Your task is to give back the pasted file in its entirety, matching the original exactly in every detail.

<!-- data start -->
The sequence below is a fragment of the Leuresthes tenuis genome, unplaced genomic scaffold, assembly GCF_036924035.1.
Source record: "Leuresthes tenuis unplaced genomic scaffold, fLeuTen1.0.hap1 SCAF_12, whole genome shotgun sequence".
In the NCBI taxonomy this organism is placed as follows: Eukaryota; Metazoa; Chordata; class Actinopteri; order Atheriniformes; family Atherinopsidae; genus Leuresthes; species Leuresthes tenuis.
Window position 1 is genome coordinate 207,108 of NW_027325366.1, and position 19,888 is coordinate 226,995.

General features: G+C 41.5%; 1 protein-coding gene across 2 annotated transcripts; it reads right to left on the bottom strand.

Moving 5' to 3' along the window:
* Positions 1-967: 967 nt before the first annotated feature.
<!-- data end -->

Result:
The sequence below is a fragment of the Leuresthes tenuis genome, unplaced genomic scaffold, assembly GCF_036924035.1.
Source record: "Leuresthes tenuis unplaced genomic scaffold, fLeuTen1.0.hap1 SCAF_12, whole genome shotgun sequence".
In the NCBI taxonomy this organism is placed as follows: Eukaryota; Metazoa; Chordata; class Actinopteri; order Atheriniformes; family Atherinopsidae; genus Leuresthes; species Leuresthes tenuis.
Window position 1 is genome coordinate 207,108 of NW_027325366.1, and position 19,888 is coordinate 226,995.

General features: G+C 41.5%; 1 protein-coding gene across 2 annotated transcripts; it reads right to left on the bottom strand.

Moving 5' to 3' along the window:
* Positions 1-967: 967 nt before the first annotated feature.